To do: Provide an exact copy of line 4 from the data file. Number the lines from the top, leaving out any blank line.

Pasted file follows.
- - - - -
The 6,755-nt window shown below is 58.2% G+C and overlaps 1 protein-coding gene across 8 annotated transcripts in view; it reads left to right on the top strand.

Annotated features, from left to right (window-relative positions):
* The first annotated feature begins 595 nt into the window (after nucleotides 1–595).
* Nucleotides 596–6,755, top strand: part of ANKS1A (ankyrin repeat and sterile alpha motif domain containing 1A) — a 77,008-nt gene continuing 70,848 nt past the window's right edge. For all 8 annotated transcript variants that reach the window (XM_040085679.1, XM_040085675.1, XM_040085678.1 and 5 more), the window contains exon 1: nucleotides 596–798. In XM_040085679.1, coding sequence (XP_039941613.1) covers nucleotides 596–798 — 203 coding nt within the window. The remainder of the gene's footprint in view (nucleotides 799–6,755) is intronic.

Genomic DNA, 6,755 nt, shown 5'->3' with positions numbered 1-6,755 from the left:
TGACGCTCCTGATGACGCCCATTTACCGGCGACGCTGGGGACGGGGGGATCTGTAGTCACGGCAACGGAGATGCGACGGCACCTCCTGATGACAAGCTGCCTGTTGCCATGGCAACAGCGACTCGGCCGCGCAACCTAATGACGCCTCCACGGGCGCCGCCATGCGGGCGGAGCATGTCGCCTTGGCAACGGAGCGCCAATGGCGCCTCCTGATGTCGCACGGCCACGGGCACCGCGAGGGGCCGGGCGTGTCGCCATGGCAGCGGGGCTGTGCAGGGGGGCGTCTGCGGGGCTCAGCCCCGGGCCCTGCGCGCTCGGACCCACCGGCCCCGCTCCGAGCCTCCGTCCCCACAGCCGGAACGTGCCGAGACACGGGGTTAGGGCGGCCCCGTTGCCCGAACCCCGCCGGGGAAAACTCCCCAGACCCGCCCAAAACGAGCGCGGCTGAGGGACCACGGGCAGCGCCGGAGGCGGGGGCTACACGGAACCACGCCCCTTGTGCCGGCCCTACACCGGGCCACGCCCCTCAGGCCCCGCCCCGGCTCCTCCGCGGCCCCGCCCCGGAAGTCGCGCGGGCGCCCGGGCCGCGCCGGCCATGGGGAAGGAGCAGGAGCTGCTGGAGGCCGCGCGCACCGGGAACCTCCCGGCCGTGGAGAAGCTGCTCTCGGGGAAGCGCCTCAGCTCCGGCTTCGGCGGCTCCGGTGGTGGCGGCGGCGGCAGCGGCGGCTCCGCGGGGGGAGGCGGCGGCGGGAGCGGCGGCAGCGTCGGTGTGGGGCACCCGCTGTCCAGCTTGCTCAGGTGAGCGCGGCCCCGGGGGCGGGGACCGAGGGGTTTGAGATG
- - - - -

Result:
* Nucleotides 596–6,755, top strand: part of ANKS1A (ankyrin repeat and sterile alpha motif domain containing 1A) — a 77,008-nt gene continuing 70,848 nt past the window's right edge. For all 8 annotated transcript variants that reach the window (XM_040085679.1, XM_040085675.1, XM_040085678.1 and 5 more), the window contains exon 1: nucleotides 596–798. In XM_040085679.1, coding sequence (XP_039941613.1) covers nucleotides 596–798 — 203 coding nt within the window. The remainder of the gene's footprint in view (nucleotides 799–6,755) is intronic.